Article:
Will July 28, 1741, and d. Aiig-. 3, ensuing-. See Glocester, R. I., 
Records, B. I., pp. 30-32. Her death-date not found. 

[19.] Bathsheba Ballou', James", Maturin' ; b, in then Provi- 
dence, R. I., afterward Smithfield, and now Lincoln, Feb. 15, 1698 ; 
m. Daniel Arnold of Smithfield, R. I., son of John and Mary 
(Mowry) Arnold, b. al)out 1699; cer. Oct. 16, 1720, by Samuel 
Wilkinson, J. P. Issue. — 

95i— 1. Uriah Arnold, 1). Apl. 9, 1721 ; m. Elizabeth Peck, &c. 

96 —2. PrisciHa Arnold, 1j. Mar. 2, 1723 ; untraced. 

97 —3. Enoch Arnold, h. Mar. 31, '25; m. Deborah Comstock June 23, 


98 —4. Elijah Arnold, b. Dec. 23, '26 ; traced. 

99 —5. Mary Arnold, b. Au.o-. 23, '28; m. Hezadiah Comstock, Jr., Apl. 

20, 1746. 

100 —6. Rachel Arnold, b. Dec. 19, '30 ; m. Stephen Arnold May 27, 1749. 

101 —7. Dorcas Arnold, b. May 18, '32 ; m. James Cargill Dec. 27, 1752. 

102 —8. Anna Arnold, b. Feb. 19, '34; m. Caleb Arnold Jan. 3, 1773. 

No data reaches us of family characteristics and social stand- 
ing- ; presumed to have been respectable. Smithfield records 
show that Daniel Arnold made his Will Dec. 31, 1770. The sub- 
stance of it was as follows. — He g-ave to Mrs. Bathshelia one third 
of all his real and personal estate, excexiting- only his carpentery 
tools and a pair of steelyards : to his son Uriah two thirds of his 
homestead farm unreservedly, and the other third after the de- 
cease of his mother, with a tract of outlying' woodland ; but re- 
quiring him to provide a home and board for his sister Anna so 
long- as she should remain unmarried : to said daug"hter Anna 
sundry bequests out of his personal estate, conditioned, however, 
that she should bring- in no charges for her several years of 
domestic service in his house : to his daughters Mary Comstock, 
Rachel Arnold and Dorcas Cargill, three lots of land in Provi- 
dence, which were described : and to his grand son Daniel, son 
of Uriah, certain parcels of real estate specifically described, &c.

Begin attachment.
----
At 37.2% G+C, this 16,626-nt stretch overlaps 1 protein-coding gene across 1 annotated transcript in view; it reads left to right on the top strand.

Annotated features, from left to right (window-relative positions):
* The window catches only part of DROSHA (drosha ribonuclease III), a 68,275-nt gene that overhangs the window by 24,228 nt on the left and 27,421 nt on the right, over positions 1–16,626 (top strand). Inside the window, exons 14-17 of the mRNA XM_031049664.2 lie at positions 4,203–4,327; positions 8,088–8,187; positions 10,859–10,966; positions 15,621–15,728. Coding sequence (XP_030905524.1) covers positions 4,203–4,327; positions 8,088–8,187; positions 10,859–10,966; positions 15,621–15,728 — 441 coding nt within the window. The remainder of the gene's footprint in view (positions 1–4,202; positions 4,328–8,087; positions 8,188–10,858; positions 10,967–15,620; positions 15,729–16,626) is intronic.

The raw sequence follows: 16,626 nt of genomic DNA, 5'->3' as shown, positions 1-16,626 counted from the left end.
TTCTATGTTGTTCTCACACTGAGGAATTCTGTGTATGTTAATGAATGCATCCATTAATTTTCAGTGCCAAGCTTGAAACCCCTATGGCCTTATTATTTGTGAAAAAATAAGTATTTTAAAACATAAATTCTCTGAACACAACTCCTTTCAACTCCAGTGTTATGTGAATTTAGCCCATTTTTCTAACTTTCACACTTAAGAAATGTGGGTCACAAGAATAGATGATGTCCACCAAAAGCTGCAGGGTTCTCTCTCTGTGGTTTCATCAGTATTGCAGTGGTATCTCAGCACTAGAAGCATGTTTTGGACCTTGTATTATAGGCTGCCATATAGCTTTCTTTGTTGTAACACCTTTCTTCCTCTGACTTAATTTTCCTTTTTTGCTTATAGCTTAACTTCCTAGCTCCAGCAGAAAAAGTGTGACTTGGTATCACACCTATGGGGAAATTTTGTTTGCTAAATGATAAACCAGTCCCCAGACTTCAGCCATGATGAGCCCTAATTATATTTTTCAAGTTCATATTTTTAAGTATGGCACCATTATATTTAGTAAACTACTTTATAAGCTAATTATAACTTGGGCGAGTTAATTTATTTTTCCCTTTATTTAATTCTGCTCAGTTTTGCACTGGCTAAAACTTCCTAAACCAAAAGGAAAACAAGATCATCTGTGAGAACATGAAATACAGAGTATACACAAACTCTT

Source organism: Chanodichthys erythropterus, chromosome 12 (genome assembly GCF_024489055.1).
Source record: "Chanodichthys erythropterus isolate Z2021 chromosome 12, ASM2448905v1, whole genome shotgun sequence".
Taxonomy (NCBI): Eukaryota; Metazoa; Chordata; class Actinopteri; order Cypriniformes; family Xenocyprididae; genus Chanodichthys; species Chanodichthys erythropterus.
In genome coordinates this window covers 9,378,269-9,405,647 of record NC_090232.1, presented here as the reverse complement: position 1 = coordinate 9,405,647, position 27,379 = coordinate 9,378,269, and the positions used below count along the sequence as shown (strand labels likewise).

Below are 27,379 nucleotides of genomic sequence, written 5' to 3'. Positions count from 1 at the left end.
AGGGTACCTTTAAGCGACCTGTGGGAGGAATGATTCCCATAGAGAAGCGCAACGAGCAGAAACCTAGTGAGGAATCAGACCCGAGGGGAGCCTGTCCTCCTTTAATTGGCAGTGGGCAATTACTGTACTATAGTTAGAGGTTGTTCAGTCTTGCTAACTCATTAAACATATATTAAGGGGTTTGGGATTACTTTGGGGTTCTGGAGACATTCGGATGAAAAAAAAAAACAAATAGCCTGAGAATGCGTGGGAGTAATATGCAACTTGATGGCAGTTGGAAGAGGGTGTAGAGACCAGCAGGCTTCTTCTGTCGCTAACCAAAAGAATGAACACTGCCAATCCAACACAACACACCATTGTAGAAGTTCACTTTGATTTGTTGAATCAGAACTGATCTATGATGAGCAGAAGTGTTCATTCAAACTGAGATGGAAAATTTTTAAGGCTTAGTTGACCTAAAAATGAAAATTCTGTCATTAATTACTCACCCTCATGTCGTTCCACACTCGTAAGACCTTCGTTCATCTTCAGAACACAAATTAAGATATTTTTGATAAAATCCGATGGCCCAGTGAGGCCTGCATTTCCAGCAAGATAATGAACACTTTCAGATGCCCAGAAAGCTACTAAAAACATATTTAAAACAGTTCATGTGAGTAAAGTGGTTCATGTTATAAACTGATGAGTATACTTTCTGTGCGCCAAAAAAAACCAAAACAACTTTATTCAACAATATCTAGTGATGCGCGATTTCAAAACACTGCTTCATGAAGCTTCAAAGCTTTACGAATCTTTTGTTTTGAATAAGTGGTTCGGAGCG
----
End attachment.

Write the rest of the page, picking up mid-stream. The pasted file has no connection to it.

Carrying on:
No other chn. or g-d. chn. mentioned. He d. July 30, 1773. Mrs, 
Bathsheba d. Jany. 15, 1790. 


[20]. Nehemiah Ballou', James', Maturiii'; b. in then Provi- 
dence, afterwards Smitlifield, and now Lincoln, E. I., Jan. 20, 
1702 ; ni. 1st Mary JMl, dr. of Znriel Hall, b. in Sniitlifield, E. I., 
Jan. 1, 1700; cer. Apl. 21, 1723. There were b. to tliem on their 
homestead in what is now Bnrrillville, E. I., 11 chn. most of 
whom d. yonno' — 2 mere infants unnamed, and 5 with names, 
whose birth-dates were never recorded. These were Znriel, Nelie- 
miali, Joseph, Patience and Susanna — their death-dates not found. 
The other 4 were recorded in Glocester, of which Burrillville 
was then a part: — 

103—1. Mary, b. May 28, 1728; m. John Cowen Apl. 4, 1751. 

104—2. Uranah, b. Jime 9, '30; m. Jonathan Mitchell May 21, 174G. 

105—3. Peter, b. July 15, '32; m. Lydia Phillips. 

106—4. Seth, 1). June 4, '34; m. Hannah Cowen June 9, 1754. 

Mrs. Mary (Hallj Ballon d. Sept. 25, 1701. Nehemiah' m. 2d 
Ahigail {Ilall) Perry, a sister of his first wife; cer. in Glocester 
July 15, 1762. No issue. 

Nehemiah Ballon' was the young-est child of James", and set- 
tled, about the year 1725, on the wild lands inherited by his father 
fi'om his maternal grandfather, Eobert Pike, west of the " seven 
mile line," so called. Those lands were then within the limits of